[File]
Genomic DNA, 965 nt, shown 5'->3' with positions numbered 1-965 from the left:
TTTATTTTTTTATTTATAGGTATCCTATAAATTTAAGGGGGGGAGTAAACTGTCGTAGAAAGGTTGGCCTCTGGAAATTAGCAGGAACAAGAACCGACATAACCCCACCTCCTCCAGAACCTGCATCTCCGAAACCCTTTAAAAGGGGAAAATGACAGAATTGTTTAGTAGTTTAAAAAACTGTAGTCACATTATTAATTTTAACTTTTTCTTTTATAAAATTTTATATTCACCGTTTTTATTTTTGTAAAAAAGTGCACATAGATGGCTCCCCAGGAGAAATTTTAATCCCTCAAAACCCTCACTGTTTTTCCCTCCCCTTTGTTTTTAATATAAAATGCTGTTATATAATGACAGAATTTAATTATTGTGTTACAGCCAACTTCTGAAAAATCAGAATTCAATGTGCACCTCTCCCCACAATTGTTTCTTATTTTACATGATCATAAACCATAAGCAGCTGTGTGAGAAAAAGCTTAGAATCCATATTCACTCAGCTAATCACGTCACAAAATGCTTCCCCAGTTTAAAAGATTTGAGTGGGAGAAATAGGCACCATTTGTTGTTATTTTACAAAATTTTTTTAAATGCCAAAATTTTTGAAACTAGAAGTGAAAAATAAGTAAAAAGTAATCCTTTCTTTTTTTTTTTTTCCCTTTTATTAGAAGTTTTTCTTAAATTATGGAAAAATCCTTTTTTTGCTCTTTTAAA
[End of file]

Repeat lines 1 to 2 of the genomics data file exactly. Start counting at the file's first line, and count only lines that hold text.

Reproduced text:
Genomic DNA, 965 nt, shown 5'->3' with positions numbered 1-965 from the left:
TTTATTTTTTTATTTATAGGTATCCTATAAATTTAAGGGGGGGAGTAAACTGTCGTAGAAAGGTTGGCCTCTGGAAATTAGCAGGAACAAGAACCGACATAACCCCACCTCCTCCAGAACCTGCATCTCCGAAACCCTTTAAAAGGGGAAAATGACAGAATTGTTTAGTAGTTTAAAAAACTGTAGTCACATTATTAATTTTAACTTTTTCTTTTATAAAATTTTATATTCACCGTTTTTATTTTTGTAAAAAAGTGCACATAGATGGCTCCCCAGGAGAAATTTTAATCCCTCAAAACCCTCACTGTTTTTCCCTCCCCTTTGTTTTTAATATAAAATGCTGTTATATAATGACAGAATTTAATTATTGTGTTACAGCCAACTTCTGAAAAATCAGAATTCAATGTGCACCTCTCCCCACAATTGTTTCTTATTTTACATGATCATAAACCATAAGCAGCTGTGTGAGAAAAAGCTTAGAATCCATATTCACTCAGCTAATCACGTCACAAAATGCTTCCCCAGTTTAAAAGATTTGAGTGGGAGAAATAGGCACCATTTGTTGTTATTTTACAAAATTTTTTTAAATGCCAAAATTTTTGAAACTAGAAGTGAAAAATAAGTAAAAAGTAATCCTTTCTTTTTTTTTTTTTCCCTTTTATTAGAAGTTTTTCTTAAATTATGGAAAAATCCTTTTTTTGCTCTTTTAAA